The evils resulting from the unduly prolonged labour of children in factories had attracted the attention which its importance demanded, and had been carefully examined by a Committee of the House of Commons. The subject of legislative interference between master and servant was new, and the propriety of such interference was doubted by many. The manufacturers were for the most part strenuous in their opposition (The first Sir Robert Peel, father of the statesman, was a noble exception. He himself had then a thousand children in his employment, and he claimed to know, from his own experience and observation, the urgency of legislative interference. But the unreformed House of Commons was deaf to his entreaties). But the evil was too gigantic; the suffering which it caused was too cruel. It was settled then - and the settlement was ere long cordially acquiesced in even by those who had opposed it - that, while grown men could fight their own battle with their employers, and were to receive no help in doing so, the interests of women and children called for protection at the hands of the legislature. An act was passed which prohibited the employment of children under nine; which limited to forty-eight hours weekly the working time of children under thirteen, and to sixty-nine hours weekly that of young persons under eighteen. Ten years later a further limitation was imposed. Females and those males who were under eighteen might be employed for eleven hours daily during the three years which followed the passing of the act. Thereafter came a reduction to ten hours. It was doubted by many whether our manufacturers, thus fettered, could endure the competition of foreigners, whose hours of labour were not restricted by law. "Manchester," said Daniel O'Connell, "will become a tomb." But the vast enlargement of commerce which followed the adoption of a free trade policy disappointed these fears; and the Factory Act proved an unmingled good.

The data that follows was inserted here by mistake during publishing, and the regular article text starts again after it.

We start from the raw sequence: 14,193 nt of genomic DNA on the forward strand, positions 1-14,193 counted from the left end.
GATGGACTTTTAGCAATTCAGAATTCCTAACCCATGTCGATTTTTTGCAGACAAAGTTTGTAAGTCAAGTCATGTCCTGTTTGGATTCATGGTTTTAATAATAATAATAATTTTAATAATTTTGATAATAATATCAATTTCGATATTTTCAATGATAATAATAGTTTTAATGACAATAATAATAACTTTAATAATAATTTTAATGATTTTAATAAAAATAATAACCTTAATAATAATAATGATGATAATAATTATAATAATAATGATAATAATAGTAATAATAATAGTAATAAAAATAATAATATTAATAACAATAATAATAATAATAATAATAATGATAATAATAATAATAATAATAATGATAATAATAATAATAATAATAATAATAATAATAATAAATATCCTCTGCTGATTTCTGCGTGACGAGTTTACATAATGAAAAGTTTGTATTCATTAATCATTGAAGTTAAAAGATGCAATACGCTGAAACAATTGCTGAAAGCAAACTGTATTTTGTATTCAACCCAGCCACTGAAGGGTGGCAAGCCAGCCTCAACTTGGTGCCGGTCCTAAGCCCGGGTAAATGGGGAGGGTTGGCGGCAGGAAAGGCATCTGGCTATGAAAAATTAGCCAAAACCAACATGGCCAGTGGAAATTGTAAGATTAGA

The uneducated condition of the English people had been ascertained many years ago. The rapid increase of population constantly enhanced the magnitude of the evil. There existed an honest desire to promote education by government support for years before a way could be found. The jealousies which divided churchmen and dissenters interposed difficulties which no government had been able to surmount. But, although government gave no help, private effort, combined with the growing thirst of the people for education, already mitigated the evil. In 1818 there was only one person in seventeen of the population attending school. In 1833 the proportion was one in eleven. Years after, in 1851, when government help had long been given (In 1850 the government grant was 180,000. Ten years later it had risen to three-quarters of a million. In 1870 it was close upon one million), the attendance improved to one in eight. During all these years the Christian churches had been busily engaged in the establishment of Sunday schools. The rapid growth of that beneficent movement is evidenced by the increased attendance from one in twenty-four in 1818 to one in nine in 1833, and one in eight in 1851.